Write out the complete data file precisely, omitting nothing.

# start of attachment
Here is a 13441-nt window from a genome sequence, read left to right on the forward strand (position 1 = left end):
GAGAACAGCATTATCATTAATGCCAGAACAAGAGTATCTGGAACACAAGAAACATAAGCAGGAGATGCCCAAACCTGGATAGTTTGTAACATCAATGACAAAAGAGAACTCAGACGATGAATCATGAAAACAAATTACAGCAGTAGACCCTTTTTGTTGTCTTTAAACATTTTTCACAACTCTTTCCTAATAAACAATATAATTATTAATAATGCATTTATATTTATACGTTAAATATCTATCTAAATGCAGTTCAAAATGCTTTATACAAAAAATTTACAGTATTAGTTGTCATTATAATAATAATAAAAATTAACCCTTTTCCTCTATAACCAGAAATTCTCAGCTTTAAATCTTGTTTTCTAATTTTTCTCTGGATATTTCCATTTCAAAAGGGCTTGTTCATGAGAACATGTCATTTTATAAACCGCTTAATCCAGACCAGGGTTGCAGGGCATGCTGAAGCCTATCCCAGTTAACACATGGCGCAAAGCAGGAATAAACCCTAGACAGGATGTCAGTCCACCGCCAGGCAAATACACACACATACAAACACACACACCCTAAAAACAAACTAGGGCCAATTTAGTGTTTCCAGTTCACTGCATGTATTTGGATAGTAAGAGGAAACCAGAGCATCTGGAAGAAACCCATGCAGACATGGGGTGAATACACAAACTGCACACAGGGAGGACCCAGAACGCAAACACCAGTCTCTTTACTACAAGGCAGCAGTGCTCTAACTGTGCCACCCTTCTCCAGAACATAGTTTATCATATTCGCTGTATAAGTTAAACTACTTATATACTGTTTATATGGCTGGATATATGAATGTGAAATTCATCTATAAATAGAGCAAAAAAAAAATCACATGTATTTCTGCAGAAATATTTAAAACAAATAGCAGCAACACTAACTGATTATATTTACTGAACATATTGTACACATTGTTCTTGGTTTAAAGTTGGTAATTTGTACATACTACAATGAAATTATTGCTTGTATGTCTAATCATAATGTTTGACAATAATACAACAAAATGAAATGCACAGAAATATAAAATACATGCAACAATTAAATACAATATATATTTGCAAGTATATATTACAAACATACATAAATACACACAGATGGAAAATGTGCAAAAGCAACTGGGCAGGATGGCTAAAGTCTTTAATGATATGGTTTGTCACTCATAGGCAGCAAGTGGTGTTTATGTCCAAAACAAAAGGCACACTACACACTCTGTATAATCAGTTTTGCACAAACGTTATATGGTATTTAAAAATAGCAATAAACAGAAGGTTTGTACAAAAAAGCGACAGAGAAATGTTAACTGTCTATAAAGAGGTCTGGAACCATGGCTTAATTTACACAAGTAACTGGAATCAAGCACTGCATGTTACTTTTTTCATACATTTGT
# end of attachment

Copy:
Here is a 13441-nt window from a genome sequence, read left to right on the forward strand (position 1 = left end):
GAGAACAGCATTATCATTAATGCCAGAACAAGAGTATCTGGAACACAAGAAACATAAGCAGGAGATGCCCAAACCTGGATAGTTTGTAACATCAATGACAAAAGAGAACTCAGACGATGAATCATGAAAACAAATTACAGCAGTAGACCCTTTTTGTTGTCTTTAAACATTTTTCACAACTCTTTCCTAATAAACAATATAATTATTAATAATGCATTTATATTTATACGTTAAATATCTATCTAAATGCAGTTCAAAATGCTTTATACAAAAAATTTACAGTATTAGTTGTCATTATAATAATAATAAAAATTAACCCTTTTCCTCTATAACCAGAAATTCTCAGCTTTAAATCTTGTTTTCTAATTTTTCTCTGGATATTTCCATTTCAAAAGGGCTTGTTCATGAGAACATGTCATTTTATAAACCGCTTAATCCAGACCAGGGTTGCAGGGCATGCTGAAGCCTATCCCAGTTAACACATGGCGCAAAGCAGGAATAAACCCTAGACAGGATGTCAGTCCACCGCCAGGCAAATACACACACATACAAACACACACACCCTAAAAACAAACTAGGGCCAATTTAGTGTTTCCAGTTCACTGCATGTATTTGGATAGTAAGAGGAAACCAGAGCATCTGGAAGAAACCCATGCAGACATGGGGTGAATACACAAACTGCACACAGGGAGGACCCAGAACGCAAACACCAGTCTCTTTACTACAAGGCAGCAGTGCTCTAACTGTGCCACCCTTCTCCAGAACATAGTTTATCATATTCGCTGTATAAGTTAAACTACTTATATACTGTTTATATGGCTGGATATATGAATGTGAAATTCATCTATAAATAGAGCAAAAAAAAAATCACATGTATTTCTGCAGAAATATTTAAAACAAATAGCAGCAACACTAACTGATTATATTTACTGAACATATTGTACACATTGTTCTTGGTTTAAAGTTGGTAATTTGTACATACTACAATGAAATTATTGCTTGTATGTCTAATCATAATGTTTGACAATAATACAACAAAATGAAATGCACAGAAATATAAAATACATGCAACAATTAAATACAATATATATTTGCAAGTATATATTACAAACATACATAAATACACACAGATGGAAAATGTGCAAAAGCAACTGGGCAGGATGGCTAAAGTCTTTAATGATATGGTTTGTCACTCATAGGCAGCAAGTGGTGTTTATGTCCAAAACAAAAGGCACACTACACACTCTGTATAATCAGTTTTGCACAAACGTTATATGGTATTTAAAAATAGCAATAAACAGAAGGTTTGTACAAAAAAGCGACAGAGAAATGTTAACTGTCTATAAAGAGGTCTGGAACCATGGCTTAATTTACACAAGTAACTGGAATCAAGCACTGCATGTTACTTTTTTCATACATTTGT